Generalized or Widespread Injuries.

Persons do not have standing to sue in federal court when all they can claim is that they have an interest or have suffered an injury that is shared by all members of the public. Thus, a group of persons suing as citizens to litigate a contention that membership of Members of Congress in the military reserves constituted a violation of Article I, § 6, cl. 2, was denied standing.401 “The only interest all citizens share in the claim advanced by respondents is one which presents injury in the abstract. . . . [The] claimed nonobservance [of the clause], standing alone, would adversely affect only the generalized interest of all citizens in constitutional governance.”402

Notwithstanding that a generalized injury that all citizens share is insufficient to confer standing, where a plaintiff alleges that the defendant’s action injures him in “a concrete and personal way,” “it does not matter how many [other] persons have [also] been injured. . . . [W]here a harm is concrete, though widely shared, the Court has found injury in fact.”403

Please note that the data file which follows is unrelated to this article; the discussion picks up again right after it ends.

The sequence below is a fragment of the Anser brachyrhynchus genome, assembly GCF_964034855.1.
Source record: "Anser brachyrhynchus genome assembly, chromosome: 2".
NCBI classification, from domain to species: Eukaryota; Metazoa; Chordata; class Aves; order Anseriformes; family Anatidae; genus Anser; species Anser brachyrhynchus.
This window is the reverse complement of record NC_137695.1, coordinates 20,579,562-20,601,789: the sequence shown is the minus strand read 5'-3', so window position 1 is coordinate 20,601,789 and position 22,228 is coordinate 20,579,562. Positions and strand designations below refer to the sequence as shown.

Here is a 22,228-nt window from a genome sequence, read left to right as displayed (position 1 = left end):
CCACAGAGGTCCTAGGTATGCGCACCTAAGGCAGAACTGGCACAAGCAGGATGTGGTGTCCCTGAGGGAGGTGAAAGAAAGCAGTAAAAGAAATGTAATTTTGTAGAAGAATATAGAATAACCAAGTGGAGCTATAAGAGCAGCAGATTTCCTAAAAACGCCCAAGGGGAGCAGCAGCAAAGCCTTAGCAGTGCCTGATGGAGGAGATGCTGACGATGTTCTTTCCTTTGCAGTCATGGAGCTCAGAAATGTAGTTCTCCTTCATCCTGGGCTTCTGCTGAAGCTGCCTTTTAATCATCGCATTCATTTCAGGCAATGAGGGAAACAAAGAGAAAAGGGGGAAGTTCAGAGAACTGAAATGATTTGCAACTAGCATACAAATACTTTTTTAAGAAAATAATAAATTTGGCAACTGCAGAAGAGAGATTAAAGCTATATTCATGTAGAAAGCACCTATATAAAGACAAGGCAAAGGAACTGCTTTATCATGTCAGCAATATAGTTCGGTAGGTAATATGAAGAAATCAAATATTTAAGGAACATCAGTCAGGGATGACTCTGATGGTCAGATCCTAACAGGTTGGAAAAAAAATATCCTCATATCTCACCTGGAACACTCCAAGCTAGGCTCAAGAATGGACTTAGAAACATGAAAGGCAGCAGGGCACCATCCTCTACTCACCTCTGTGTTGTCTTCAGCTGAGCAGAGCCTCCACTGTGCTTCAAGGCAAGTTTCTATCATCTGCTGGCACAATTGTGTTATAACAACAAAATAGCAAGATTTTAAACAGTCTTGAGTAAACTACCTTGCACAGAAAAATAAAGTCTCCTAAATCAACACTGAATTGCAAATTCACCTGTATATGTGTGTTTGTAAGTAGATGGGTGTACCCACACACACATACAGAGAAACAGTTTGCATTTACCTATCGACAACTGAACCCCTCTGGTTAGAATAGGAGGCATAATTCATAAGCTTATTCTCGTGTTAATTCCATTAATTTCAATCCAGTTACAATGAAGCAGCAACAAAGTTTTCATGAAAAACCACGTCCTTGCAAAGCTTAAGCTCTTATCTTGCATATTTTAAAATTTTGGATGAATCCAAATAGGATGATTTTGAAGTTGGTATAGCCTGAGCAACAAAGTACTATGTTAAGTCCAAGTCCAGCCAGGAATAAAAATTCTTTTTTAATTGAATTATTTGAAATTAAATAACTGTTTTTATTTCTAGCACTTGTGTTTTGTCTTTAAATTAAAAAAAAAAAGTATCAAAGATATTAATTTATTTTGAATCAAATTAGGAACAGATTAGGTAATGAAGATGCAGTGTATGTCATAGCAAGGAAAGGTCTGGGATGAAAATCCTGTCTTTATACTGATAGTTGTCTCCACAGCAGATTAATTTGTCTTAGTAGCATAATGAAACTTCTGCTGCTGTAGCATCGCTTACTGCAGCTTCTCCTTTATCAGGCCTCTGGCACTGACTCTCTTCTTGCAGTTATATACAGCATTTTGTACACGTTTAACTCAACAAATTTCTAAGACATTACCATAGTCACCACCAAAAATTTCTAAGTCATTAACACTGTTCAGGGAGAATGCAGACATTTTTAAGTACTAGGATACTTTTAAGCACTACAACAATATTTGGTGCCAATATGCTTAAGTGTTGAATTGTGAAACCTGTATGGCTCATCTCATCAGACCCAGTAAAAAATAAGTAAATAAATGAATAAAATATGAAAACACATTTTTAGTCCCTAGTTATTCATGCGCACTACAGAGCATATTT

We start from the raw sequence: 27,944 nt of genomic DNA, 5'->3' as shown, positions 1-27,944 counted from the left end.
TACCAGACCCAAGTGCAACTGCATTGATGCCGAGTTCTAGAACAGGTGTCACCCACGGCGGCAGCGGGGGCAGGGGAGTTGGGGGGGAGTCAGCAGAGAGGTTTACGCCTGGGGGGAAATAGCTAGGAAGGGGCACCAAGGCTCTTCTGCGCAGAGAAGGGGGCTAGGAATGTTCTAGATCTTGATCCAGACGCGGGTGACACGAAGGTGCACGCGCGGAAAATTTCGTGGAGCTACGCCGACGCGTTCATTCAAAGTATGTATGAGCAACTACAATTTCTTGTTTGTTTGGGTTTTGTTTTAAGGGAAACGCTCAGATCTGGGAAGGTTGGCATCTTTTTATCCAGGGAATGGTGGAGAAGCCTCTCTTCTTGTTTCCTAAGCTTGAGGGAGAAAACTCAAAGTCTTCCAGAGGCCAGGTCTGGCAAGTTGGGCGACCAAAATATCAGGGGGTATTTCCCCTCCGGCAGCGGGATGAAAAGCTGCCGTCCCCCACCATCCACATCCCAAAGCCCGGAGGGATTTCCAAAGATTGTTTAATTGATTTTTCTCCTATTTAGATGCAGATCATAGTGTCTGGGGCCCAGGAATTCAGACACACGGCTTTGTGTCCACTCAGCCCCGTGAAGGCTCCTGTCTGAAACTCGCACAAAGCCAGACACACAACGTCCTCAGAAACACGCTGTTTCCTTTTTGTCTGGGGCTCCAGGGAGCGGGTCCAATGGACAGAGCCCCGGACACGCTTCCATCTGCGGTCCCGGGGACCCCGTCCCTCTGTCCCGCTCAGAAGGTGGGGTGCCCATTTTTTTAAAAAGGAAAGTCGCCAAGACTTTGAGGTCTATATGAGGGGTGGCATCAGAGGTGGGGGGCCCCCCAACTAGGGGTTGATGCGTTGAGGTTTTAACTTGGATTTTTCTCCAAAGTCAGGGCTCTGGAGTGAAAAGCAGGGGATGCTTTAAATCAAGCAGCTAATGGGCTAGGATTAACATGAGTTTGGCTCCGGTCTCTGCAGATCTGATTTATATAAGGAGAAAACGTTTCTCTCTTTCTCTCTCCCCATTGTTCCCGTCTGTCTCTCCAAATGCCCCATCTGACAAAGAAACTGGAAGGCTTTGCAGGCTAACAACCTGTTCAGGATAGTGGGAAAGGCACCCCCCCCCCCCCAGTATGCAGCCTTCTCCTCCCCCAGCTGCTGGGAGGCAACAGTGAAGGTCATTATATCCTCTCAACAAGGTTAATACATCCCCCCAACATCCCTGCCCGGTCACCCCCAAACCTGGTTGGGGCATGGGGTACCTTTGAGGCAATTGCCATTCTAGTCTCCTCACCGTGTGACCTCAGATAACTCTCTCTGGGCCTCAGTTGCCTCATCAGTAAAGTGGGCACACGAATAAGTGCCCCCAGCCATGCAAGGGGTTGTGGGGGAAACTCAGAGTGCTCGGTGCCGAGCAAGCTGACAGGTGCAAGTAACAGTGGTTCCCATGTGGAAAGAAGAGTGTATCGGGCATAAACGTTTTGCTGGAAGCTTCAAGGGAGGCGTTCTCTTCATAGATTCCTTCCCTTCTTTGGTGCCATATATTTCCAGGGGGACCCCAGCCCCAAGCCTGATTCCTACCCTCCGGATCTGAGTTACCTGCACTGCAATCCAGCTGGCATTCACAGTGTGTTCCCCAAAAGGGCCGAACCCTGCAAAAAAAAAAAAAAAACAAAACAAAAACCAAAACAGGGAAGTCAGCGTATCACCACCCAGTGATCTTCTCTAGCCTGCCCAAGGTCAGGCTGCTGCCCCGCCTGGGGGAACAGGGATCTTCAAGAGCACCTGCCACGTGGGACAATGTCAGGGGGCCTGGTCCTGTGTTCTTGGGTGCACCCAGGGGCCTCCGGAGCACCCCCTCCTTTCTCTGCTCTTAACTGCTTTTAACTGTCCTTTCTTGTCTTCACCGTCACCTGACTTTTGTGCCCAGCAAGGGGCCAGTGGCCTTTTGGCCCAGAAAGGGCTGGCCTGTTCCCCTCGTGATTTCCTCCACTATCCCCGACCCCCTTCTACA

Schlesinger v. Reservists Comm. to Stop the War, 418 U.S. 208 (1974). [Back to text]
418 U.S. at 217. See also United States v. Richardson, 418 U.S. 166, 176–77 (1974); Valley Forge Christian College v. Americans United, 454 U.S. 464, 483 (1982); Allen v. Wright, 468 U.S. 737, 754 (1984); Whitmore v. Arkansas, 495 U.S. 149 (1990); Lujan v. Defenders of Wildlife, 504 U.S. 555, 573–77 (1992); Lance v. Coffman, 549 U.S. 437, 441 (2007) (per curiam). Cf. Ex parte Levitt, 302 U.S. 633 (1937); Laird v. Tatum, 408 U.S. 1 (1972). [Back to text]
Massachusetts v. Environmental Protection Agency, 549 U.S. 497, 517, 522 (2007) (internal quotation marks omitted). In this case, “EPA maintain[ed] that because greenhouse gas emissions inflict widespread harm, the doctrine of standing presents an insuperable jurisdictional obstacle.” The Court, however, found that “EPA’s steadfast refusal to regulate greenhouse gas emissions presents a risk of harm to Massachusetts that is both ‘actual’ and ‘imminent.’ ” Id. at 517, 521. [Back to text]